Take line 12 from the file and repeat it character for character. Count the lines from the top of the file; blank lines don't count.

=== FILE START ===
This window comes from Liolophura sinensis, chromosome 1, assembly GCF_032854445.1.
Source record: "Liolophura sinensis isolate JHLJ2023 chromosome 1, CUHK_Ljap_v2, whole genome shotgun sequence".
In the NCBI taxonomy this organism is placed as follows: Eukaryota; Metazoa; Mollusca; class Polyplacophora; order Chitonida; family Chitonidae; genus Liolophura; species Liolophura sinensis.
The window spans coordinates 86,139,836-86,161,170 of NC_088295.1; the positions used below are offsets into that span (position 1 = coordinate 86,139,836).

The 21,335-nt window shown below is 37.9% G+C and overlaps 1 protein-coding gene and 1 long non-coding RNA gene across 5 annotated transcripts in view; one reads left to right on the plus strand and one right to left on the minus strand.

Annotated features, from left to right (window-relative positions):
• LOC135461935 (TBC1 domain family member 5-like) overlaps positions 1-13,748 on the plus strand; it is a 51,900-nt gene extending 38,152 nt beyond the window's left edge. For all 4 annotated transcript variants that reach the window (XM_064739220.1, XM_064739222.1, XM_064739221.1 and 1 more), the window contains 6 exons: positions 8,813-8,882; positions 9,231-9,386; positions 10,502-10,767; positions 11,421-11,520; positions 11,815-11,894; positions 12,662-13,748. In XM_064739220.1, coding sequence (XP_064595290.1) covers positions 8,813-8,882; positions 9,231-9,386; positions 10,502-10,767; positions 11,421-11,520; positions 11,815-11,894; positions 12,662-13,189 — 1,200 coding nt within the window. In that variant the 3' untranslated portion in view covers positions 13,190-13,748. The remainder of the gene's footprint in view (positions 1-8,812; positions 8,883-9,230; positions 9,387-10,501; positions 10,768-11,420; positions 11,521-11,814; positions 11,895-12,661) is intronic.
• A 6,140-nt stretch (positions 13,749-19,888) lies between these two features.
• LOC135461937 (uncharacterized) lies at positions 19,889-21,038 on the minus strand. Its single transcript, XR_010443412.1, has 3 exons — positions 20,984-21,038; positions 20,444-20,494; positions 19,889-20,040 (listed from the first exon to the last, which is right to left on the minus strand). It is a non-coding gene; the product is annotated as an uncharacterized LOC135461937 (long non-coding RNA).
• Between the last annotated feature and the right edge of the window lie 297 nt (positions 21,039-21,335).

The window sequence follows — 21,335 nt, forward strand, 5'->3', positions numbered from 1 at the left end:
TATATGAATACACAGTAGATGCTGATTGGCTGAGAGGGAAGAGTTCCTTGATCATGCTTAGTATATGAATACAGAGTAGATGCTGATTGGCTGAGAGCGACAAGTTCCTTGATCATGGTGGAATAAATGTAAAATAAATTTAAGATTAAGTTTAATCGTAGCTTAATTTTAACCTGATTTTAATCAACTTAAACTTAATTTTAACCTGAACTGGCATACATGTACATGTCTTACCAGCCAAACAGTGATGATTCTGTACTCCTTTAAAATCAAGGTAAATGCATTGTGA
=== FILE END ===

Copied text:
TATATGAATACACAGTAGATGCTGATTGGCTGAGAGGGAAGAGTTCCTTGATCATGCTTAGTATATGAATACAGAGTAGATGCTGATTGGCTGAGAGCGACAAGTTCCTTGATCATGGTGGAATAAATGTAAAATAAATTTAAGATTAAGTTTAATCGTAGCTTAATTTTAACCTGATTTTAATCAACTTAAACTTAATTTTAACCTGAACTGGCATACATGTACATGTCTTACCAGCCAAACAGTGATGATTCTGTACTCCTTTAAAATCAAGGTAAATGCATTGTGA